It has been estimated that in 2040 a quarter of the world’s children will live in regions where clean and drinkable water is lacking. The desalination of seawater and the purification of wastewater are two possible methods to alleviate this, and researchers at Linköping University have developed a cheap and eco-friendly steam generator to desalinate and purify water using sunlight. The results have been published in the journal Advanced Sustainable Systems.
“The rate of steam production is 4-5 times higher than that of direct water evaporation, which means that we can purify more water,” says Associated Professor Simone Fabiano, head of the Organic Nanoelectronics group in the Laboratory of Organic Electronics.
The steam generator consists of an aerogel that contains a cellulose-based structure decorated with the organic conjugated polymer PEDOT:PSS. The polymer has the ability to absorb the energy in sunlight, not least in the infrared part of the spectrum where much of the sun’s heat is transported. The aerogel has a porous nanostructure, which means that large quantities of water can be absorbed into its pores.
“A 2mm layer of this material can absorb 99% of the energy in the sun’s spectrum,” says Simone Fabiano.
A porous and insulating floating foam is also located between the water and the aerogel, such that the steam generator is kept afloat. The heat from the sun vaporises the water, while salt and other materials remain behind.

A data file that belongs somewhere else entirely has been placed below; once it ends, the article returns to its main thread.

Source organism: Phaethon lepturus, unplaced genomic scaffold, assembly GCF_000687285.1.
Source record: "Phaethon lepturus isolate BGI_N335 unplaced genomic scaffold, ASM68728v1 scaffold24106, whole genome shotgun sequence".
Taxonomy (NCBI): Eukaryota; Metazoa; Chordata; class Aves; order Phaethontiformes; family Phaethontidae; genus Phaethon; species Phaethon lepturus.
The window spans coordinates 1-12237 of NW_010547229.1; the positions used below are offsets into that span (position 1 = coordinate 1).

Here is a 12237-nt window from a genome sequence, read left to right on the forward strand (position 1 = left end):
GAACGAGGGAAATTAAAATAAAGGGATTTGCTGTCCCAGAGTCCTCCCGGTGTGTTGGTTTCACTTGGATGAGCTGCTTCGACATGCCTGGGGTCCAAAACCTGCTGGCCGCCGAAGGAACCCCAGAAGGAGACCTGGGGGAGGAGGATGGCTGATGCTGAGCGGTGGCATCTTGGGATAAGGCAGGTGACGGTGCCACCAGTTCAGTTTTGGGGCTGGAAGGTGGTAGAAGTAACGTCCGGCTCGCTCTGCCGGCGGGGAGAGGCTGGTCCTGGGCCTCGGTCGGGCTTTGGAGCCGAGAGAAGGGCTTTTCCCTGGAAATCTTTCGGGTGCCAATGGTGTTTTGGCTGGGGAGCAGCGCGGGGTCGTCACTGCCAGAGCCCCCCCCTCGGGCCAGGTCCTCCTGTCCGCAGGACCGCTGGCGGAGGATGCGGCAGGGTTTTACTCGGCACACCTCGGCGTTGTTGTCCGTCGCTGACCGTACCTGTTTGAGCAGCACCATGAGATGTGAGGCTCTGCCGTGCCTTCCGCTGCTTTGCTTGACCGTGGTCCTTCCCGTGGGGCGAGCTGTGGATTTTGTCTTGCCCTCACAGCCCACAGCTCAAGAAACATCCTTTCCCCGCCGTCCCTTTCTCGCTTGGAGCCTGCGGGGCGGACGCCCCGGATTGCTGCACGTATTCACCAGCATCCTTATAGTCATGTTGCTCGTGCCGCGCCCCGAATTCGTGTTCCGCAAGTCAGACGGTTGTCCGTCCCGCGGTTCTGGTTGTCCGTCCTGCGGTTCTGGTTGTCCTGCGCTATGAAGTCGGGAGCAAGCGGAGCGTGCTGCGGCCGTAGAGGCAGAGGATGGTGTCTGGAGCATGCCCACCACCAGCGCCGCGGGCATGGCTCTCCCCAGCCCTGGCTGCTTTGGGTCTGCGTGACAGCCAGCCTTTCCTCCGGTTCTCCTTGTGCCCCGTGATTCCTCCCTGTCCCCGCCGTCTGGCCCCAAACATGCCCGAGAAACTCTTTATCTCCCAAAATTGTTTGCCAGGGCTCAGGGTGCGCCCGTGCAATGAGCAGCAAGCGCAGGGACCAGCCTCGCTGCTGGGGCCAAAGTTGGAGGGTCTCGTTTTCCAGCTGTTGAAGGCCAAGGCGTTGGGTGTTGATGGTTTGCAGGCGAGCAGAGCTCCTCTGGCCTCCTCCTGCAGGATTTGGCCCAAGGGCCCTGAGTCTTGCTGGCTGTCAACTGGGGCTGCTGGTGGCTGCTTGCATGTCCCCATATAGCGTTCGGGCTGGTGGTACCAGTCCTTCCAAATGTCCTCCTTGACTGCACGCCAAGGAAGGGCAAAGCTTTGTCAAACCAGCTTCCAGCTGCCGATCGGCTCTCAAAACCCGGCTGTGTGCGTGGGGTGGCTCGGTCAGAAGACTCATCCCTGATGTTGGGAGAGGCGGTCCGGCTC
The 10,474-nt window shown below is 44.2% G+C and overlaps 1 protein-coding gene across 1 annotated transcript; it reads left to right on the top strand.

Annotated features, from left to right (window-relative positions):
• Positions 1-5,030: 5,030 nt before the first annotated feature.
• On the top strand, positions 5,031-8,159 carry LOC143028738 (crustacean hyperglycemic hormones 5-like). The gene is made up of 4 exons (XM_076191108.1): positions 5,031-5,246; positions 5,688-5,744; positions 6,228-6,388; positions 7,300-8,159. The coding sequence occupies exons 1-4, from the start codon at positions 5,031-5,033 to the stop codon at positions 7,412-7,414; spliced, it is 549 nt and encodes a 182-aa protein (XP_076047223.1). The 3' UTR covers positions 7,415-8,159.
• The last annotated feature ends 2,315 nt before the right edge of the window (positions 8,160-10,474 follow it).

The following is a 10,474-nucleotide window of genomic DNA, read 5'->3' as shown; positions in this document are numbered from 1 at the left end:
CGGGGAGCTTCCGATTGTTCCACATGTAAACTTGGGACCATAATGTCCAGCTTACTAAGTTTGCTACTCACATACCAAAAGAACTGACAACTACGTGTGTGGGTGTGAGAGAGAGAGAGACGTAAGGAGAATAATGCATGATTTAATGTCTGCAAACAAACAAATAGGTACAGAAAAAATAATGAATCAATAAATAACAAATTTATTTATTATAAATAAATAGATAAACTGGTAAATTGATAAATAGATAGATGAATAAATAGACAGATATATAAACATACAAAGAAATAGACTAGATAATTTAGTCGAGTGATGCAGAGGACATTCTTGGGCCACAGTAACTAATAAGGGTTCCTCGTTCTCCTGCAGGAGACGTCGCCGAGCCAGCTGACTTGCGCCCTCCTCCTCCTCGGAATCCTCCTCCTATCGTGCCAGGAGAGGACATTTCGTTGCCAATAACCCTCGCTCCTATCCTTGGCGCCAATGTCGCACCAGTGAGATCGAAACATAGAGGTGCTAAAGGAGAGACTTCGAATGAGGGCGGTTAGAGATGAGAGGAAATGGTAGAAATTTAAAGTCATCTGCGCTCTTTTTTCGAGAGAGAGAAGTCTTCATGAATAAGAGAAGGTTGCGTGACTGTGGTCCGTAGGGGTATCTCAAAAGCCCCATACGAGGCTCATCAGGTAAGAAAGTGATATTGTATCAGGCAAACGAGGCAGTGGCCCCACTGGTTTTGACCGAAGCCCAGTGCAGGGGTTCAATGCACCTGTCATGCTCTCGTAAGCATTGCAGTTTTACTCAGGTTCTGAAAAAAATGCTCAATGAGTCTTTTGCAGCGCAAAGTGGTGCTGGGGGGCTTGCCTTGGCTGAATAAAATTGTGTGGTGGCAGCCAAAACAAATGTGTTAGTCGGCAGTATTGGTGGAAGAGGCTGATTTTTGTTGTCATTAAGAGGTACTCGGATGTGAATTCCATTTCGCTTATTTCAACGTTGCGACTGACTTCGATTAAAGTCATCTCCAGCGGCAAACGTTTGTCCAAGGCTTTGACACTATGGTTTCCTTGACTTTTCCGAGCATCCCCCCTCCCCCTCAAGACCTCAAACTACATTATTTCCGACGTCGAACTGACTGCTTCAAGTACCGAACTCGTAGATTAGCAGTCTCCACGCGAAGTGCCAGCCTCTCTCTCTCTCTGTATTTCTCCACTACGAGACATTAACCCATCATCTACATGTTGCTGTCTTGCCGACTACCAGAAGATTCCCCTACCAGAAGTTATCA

“The aerogel is durable and can be cleaned in, for example, salt water such that it can be used again immediately. This can be repeated many times. The water that passes through the system by evaporation becomes very high-quality drinking water,” Tero-Petri Ruoko assures us. He is a postdoc in the Laboratory of Organic Electronics and one of the authors of the article.
“What’s particularly nice about this system is that all the materials are eco-friendly—we use nanocellulose and a polymer that has a very low impact on the environmental and people. We also use very small amounts material: the aerogel is made up of 90% air. We hope and believe that our results can help the millions of people who don’t have access to clean water,” says Simone Fabiano.
The aerogel was developed by Shaobo Han within the framework of his doctoral studies in the Laboratory of Organic Electronics, under Professor Xavier Crispin´s supervision. The result was presented in the journal Advanced Science in 2019, and is described at the link below. After taking his doctoral degree, Shaobo Han has returned to China to continue research in the field.